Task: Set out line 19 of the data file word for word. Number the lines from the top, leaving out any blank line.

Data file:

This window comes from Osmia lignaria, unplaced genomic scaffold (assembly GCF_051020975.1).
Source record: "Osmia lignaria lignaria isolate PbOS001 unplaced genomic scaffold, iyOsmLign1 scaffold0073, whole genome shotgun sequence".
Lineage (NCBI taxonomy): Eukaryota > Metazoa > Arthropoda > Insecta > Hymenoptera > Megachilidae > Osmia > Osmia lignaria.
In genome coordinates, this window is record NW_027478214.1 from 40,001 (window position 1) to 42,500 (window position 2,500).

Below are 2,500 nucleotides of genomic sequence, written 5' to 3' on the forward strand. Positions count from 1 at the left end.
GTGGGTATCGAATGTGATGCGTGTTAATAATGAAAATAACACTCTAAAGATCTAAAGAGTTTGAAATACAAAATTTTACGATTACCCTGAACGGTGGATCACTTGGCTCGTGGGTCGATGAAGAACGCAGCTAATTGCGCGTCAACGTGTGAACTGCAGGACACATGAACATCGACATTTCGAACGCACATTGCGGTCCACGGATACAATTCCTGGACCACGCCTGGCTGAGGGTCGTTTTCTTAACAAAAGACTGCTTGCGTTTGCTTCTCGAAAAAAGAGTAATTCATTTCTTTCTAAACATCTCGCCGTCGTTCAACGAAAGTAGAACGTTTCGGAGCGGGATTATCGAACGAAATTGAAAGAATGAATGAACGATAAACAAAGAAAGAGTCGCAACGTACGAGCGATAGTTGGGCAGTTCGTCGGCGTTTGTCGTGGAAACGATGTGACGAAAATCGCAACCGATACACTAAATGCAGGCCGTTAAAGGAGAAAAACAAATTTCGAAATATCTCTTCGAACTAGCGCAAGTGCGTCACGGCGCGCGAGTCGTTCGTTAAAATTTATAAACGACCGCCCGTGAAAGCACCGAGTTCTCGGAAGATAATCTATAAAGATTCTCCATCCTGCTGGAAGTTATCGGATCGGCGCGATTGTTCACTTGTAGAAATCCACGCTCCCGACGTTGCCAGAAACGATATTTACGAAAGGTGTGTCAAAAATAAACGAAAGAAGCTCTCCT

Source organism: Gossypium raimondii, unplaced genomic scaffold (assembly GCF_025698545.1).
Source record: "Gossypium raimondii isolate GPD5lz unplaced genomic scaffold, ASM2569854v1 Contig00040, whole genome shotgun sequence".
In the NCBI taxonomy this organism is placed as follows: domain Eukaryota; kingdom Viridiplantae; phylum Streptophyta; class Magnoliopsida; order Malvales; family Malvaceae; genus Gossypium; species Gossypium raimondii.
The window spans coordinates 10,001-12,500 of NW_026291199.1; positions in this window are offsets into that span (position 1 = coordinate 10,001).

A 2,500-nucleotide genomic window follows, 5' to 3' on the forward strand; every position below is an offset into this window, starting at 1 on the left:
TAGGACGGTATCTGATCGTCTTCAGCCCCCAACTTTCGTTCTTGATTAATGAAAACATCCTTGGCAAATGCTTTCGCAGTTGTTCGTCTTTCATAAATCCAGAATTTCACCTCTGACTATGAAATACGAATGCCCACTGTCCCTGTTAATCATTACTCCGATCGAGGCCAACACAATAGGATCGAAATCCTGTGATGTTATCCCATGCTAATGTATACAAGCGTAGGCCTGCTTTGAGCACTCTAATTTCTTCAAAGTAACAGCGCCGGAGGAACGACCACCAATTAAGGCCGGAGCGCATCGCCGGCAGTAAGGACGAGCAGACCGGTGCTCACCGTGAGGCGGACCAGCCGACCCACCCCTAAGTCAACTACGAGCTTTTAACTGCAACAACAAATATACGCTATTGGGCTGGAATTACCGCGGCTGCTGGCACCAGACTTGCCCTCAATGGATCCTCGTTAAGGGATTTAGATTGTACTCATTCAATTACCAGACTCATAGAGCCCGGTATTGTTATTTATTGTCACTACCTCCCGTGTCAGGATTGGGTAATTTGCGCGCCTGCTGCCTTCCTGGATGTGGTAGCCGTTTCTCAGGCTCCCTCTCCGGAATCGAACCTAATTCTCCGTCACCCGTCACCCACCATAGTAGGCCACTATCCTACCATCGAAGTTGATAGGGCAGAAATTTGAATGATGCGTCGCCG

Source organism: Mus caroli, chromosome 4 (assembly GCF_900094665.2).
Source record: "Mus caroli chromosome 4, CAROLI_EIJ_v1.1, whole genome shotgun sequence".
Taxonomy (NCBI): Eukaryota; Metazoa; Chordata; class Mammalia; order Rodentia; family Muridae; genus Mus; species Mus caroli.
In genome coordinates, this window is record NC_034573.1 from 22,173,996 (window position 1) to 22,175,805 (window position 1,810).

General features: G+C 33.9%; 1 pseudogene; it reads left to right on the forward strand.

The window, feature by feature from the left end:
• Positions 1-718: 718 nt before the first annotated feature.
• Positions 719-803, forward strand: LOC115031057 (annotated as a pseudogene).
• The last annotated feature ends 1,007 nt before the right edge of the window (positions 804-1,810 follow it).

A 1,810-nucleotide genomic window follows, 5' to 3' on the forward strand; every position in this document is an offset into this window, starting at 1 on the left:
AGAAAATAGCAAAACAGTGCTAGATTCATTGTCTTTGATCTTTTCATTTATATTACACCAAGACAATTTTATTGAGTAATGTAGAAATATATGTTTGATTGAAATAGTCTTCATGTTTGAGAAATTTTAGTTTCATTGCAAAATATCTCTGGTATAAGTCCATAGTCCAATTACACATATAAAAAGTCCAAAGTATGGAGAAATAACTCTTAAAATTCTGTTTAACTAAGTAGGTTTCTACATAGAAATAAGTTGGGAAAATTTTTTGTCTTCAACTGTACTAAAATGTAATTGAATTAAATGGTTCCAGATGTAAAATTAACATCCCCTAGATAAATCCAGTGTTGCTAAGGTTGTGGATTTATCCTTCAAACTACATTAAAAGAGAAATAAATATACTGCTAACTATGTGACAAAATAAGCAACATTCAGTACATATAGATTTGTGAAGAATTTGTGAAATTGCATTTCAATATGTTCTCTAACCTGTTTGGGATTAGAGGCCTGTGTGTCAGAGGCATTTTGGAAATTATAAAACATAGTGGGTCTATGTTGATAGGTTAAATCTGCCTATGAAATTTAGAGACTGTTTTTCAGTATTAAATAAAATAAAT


• Positions 1-718: 718 nt before the first annotated feature.